That $\color{ForestGreen}{currency}$ graph looks suspiciously like a parabola, no? It is in fact $y = \frac{x^2}{2}$. For those of you who remember your integrals, that equation will look familiar as the integral of $y = x$ (which is the equation that produces the blue angled line up there). Without going too much further down a calculus lesson, here’s the summary.

A derivative is a rate of change. In this growth model, each generator represents the rate of change of the next-tier-down generator, and thus can be considered a derivative. Because these are in sequence, we can effectively keep taking integrals from a starting point to see what growth becomes as you get higher tiers of generators. The series of integrals looks like this:

$1, x, \frac{x^2}{2}, \frac{x^3}{6}, \frac{x^4}{24}, ..., \frac{x^n}{n!}$

So if we had 4 tiers of generators, starting with a single $Gen4$, the $\color{ForestGreen}{currency}$ would be growing at $\color{ForestGreen}\frac{x^4}{24}$, and at time $t$ the total number of all generators would be $1$ + $\color{Maroon}{t}$ + $\color{BurntOrange}{\frac{t^2}{2}}$ + $\color{Cerulean}{\frac{t^3}{6}}$.

And, just to complete our circle, we’ll take a very quick look at an example from upper-level calculus. A certain type of infinitely summed series is called a Taylor Series, and there is a specific case that’s super relevant.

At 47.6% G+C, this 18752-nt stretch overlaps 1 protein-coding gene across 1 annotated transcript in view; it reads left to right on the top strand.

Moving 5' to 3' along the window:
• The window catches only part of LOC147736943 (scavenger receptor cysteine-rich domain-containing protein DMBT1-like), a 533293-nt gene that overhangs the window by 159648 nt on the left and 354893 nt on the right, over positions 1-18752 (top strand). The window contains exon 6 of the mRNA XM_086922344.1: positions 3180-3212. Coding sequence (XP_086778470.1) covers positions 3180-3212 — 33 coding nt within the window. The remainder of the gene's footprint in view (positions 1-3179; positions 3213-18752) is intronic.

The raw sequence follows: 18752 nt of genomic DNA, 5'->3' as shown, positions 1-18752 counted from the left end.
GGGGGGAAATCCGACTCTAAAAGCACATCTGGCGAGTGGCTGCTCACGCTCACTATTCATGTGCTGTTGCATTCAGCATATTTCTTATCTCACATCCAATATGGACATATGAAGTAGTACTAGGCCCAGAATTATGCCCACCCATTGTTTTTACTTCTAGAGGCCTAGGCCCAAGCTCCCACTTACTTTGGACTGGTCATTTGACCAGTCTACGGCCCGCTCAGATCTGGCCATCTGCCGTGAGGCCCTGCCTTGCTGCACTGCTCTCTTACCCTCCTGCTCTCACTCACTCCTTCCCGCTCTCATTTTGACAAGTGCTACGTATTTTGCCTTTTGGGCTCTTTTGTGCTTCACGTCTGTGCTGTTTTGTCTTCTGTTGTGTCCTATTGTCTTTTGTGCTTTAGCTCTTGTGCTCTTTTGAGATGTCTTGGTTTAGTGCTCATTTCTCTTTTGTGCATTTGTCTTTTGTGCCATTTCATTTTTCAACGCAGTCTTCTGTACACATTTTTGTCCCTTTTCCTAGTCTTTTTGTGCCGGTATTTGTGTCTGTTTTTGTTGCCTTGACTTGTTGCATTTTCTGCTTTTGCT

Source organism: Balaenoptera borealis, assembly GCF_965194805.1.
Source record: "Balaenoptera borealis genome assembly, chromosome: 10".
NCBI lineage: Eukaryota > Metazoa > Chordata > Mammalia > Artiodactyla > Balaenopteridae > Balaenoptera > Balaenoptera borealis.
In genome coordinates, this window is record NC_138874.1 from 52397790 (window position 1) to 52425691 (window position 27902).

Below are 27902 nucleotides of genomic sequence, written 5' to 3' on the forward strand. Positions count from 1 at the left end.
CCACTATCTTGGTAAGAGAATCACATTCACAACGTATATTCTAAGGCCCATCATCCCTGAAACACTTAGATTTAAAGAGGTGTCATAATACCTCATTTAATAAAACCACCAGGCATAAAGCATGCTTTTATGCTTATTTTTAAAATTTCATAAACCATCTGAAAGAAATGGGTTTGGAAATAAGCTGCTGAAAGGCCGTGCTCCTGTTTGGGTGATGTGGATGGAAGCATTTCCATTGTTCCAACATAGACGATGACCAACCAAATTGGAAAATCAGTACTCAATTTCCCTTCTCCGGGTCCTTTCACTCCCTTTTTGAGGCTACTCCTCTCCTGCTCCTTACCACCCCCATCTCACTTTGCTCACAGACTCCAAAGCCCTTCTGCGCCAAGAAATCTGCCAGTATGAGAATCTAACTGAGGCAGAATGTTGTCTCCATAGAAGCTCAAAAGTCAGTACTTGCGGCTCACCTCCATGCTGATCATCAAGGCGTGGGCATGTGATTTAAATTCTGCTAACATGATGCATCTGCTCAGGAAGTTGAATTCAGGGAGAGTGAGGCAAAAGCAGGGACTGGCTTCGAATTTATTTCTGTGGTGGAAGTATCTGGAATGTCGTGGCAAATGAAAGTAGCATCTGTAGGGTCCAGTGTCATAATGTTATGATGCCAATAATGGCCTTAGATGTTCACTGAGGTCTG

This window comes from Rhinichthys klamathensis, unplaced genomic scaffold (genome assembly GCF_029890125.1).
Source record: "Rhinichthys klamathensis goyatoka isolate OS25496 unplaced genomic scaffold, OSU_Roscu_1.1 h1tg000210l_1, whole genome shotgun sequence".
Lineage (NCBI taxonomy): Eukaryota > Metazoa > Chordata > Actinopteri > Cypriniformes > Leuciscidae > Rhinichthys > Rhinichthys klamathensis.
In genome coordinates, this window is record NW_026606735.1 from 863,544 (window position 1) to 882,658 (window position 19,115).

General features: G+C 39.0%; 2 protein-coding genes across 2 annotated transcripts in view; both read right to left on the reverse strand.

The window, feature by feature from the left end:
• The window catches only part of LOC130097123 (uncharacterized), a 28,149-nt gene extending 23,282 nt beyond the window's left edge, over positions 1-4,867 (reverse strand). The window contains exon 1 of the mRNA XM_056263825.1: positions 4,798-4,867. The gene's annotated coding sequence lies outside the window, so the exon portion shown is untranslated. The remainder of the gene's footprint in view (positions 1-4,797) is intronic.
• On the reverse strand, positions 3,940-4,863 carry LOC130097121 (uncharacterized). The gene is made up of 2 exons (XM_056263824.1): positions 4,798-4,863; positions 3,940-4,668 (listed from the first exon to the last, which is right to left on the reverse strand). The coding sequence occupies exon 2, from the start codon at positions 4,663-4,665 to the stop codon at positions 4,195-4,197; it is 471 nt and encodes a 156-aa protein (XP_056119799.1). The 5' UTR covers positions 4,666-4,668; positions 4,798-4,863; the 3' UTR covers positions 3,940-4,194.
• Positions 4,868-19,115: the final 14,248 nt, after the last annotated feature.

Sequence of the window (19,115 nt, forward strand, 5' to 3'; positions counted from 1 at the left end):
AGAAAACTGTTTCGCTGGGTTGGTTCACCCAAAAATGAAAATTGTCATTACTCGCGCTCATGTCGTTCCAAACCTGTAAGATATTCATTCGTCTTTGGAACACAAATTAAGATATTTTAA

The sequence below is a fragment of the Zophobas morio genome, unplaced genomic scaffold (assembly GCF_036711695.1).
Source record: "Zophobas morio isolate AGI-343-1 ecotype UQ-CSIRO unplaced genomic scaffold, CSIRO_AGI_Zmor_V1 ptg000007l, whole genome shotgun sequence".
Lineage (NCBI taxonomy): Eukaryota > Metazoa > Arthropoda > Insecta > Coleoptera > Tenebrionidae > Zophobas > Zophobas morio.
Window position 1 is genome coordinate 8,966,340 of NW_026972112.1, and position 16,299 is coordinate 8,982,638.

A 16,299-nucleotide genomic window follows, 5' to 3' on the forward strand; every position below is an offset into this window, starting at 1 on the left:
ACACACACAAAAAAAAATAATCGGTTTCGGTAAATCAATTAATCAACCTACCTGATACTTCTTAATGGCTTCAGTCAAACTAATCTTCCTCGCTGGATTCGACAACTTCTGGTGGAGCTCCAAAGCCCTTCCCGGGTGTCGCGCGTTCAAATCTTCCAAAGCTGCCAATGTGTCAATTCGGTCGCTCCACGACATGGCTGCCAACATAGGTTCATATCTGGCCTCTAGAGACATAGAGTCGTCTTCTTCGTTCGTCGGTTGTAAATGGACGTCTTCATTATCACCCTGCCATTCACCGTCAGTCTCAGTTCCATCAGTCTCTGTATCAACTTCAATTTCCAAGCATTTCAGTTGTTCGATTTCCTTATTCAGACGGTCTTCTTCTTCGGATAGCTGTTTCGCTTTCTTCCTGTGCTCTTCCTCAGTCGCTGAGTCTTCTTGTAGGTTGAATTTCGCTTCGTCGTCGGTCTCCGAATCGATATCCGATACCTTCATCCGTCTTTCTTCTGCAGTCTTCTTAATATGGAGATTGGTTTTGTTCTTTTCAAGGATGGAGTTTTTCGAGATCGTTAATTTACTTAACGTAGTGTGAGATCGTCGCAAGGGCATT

$e^x = \sum_{n=1}^{\infty} 1 + x + \frac{x^2}{2} + \frac{x^3}{6} + … + \frac{x^n}{n!}$

In other words, as we get more and more tiers of generators (as n goes up), we approach $e^x$, which is...exponential growth!

Okay, so that was a lot of theoretical math -- where did that actually get us? We’ve learned that setting up a chain of generators starts to approach exponential growth, which means it will have a lot of the properties that we had used in our exponential games. Plus, since you're not going to have infinite generators, you'll still always eventually lag behind actual exponential growth, so costs (at exponential levels) will still outpace production (with derivative-based growth) as we want. I also find that it just "feels" good - as you gain more tiers you get to see the lower tiers get truly huge - it's like having multiple AdVenture Capitalist games all working together!